Public and Private Encounters
Edited by Tetty Havinga, Frans van Waarden and Donal Casey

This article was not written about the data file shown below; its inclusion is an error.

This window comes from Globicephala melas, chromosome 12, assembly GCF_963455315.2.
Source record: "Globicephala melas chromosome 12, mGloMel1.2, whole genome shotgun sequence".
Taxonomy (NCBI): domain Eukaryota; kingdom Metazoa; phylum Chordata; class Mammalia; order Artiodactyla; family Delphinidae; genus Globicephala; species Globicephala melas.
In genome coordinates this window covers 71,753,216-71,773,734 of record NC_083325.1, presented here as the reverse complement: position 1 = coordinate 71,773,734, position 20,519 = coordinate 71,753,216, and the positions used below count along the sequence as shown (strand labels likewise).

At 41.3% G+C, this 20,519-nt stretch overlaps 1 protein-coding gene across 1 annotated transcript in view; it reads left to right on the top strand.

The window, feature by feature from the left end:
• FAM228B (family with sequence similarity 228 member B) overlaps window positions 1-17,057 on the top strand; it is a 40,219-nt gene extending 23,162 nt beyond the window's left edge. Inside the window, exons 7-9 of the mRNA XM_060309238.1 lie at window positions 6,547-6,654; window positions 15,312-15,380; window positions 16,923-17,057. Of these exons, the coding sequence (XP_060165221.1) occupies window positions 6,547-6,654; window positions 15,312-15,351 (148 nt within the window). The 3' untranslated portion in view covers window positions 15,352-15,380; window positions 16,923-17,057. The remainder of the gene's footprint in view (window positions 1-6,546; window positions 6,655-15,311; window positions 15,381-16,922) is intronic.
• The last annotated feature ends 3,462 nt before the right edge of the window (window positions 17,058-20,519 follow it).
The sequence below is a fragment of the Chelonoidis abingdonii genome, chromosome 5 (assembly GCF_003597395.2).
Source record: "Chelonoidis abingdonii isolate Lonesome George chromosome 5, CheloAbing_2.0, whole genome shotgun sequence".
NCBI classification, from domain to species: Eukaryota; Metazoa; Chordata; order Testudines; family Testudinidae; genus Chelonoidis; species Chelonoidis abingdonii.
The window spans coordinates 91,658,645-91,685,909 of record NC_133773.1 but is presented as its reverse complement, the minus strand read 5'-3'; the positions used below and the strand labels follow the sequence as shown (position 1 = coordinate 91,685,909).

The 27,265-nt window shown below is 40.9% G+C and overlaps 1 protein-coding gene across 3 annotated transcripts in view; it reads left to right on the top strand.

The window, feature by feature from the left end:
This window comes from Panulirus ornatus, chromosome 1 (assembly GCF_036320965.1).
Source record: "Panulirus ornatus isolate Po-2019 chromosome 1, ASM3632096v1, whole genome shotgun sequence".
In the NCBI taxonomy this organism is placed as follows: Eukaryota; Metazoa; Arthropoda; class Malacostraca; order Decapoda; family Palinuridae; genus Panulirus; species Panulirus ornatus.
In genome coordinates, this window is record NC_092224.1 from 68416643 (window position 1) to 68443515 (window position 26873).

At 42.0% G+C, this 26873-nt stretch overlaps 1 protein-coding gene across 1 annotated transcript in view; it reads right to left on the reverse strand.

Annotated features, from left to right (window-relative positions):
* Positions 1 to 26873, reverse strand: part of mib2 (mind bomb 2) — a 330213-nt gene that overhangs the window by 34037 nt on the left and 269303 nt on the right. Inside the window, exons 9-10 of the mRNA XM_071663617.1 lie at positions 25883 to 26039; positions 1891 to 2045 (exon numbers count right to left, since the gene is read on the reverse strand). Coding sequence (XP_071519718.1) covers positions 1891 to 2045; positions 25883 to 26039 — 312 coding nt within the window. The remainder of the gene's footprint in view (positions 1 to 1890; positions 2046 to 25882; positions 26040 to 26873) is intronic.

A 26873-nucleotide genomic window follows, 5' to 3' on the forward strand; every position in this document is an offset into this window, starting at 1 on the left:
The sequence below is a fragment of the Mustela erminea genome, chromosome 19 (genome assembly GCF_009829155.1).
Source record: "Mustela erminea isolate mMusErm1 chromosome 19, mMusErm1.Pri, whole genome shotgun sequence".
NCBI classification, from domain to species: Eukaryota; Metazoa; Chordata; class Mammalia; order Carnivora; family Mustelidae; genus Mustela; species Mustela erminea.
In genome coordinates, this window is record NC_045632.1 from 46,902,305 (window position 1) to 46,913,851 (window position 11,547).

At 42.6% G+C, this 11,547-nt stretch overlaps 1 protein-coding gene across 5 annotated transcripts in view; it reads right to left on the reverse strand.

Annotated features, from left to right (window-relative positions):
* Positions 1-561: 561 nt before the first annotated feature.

The integrity of the food supply has always been high on the implied contract between governments and their citizens, but in China the issue also has deep cultural and historical significance. Chinese cuisine is famous for its variety of ingredients, most of them supposed to improve the consumers’ health. In recent years, however, substances like ‘ink, dye, bleach, wax and toxic chemicals’ have all been found in the food Chinese people consume (Burkitt 2011a). The discovery of fake wine, fake tofu and fake eggs made of cheap chemicals marked a new peak in a series of scandals (Huei 2011). Food safety is an ongoing serious political issue in the People’s Republic of China (PRC). It challenges the Communist Party’s (CCP) assertion that its monopoly of power is in the interests of the people. Regular promises by the party leaders to secure food safety remain unfulfilled (LaFraniere 2011b). Food scandals question the Party’s claim to the traditional Chinese ideal of the benevolent leader and, to this extent, damage the CCP’s legitimacy (Shue 2010).
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